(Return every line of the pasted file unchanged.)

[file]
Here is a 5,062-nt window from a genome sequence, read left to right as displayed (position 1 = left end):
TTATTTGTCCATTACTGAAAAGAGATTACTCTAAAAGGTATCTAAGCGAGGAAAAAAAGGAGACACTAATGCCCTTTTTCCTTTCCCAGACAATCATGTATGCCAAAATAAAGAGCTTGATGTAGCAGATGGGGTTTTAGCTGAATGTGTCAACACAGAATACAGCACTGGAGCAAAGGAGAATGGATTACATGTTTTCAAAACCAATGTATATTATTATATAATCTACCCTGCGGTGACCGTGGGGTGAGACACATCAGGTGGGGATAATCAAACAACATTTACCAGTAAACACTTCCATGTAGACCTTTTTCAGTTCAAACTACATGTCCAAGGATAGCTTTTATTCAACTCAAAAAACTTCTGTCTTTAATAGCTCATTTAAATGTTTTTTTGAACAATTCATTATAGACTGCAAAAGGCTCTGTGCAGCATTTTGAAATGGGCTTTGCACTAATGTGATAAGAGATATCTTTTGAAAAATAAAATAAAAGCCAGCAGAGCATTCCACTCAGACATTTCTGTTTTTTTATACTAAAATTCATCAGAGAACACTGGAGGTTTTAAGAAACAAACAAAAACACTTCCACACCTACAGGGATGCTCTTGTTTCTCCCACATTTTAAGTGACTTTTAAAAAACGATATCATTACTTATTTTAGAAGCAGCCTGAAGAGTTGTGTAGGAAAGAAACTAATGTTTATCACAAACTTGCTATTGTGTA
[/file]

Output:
Here is a 5,062-nt window from a genome sequence, read left to right as displayed (position 1 = left end):
TTATTTGTCCATTACTGAAAAGAGATTACTCTAAAAGGTATCTAAGCGAGGAAAAAAAGGAGACACTAATGCCCTTTTTCCTTTCCCAGACAATCATGTATGCCAAAATAAAGAGCTTGATGTAGCAGATGGGGTTTTAGCTGAATGTGTCAACACAGAATACAGCACTGGAGCAAAGGAGAATGGATTACATGTTTTCAAAACCAATGTATATTATTATATAATCTACCCTGCGGTGACCGTGGGGTGAGACACATCAGGTGGGGATAATCAAACAACATTTACCAGTAAACACTTCCATGTAGACCTTTTTCAGTTCAAACTACATGTCCAAGGATAGCTTTTATTCAACTCAAAAAACTTCTGTCTTTAATAGCTCATTTAAATGTTTTTTTGAACAATTCATTATAGACTGCAAAAGGCTCTGTGCAGCATTTTGAAATGGGCTTTGCACTAATGTGATAAGAGATATCTTTTGAAAAATAAAATAAAAGCCAGCAGAGCATTCCACTCAGACATTTCTGTTTTTTTATACTAAAATTCATCAGAGAACACTGGAGGTTTTAAGAAACAAACAAAAACACTTCCACACCTACAGGGATGCTCTTGTTTCTCCCACATTTTAAGTGACTTTTAAAAAACGATATCATTACTTATTTTAGAAGCAGCCTGAAGAGTTGTGTAGGAAAGAAACTAATGTTTATCACAAACTTGCTATTGTGTA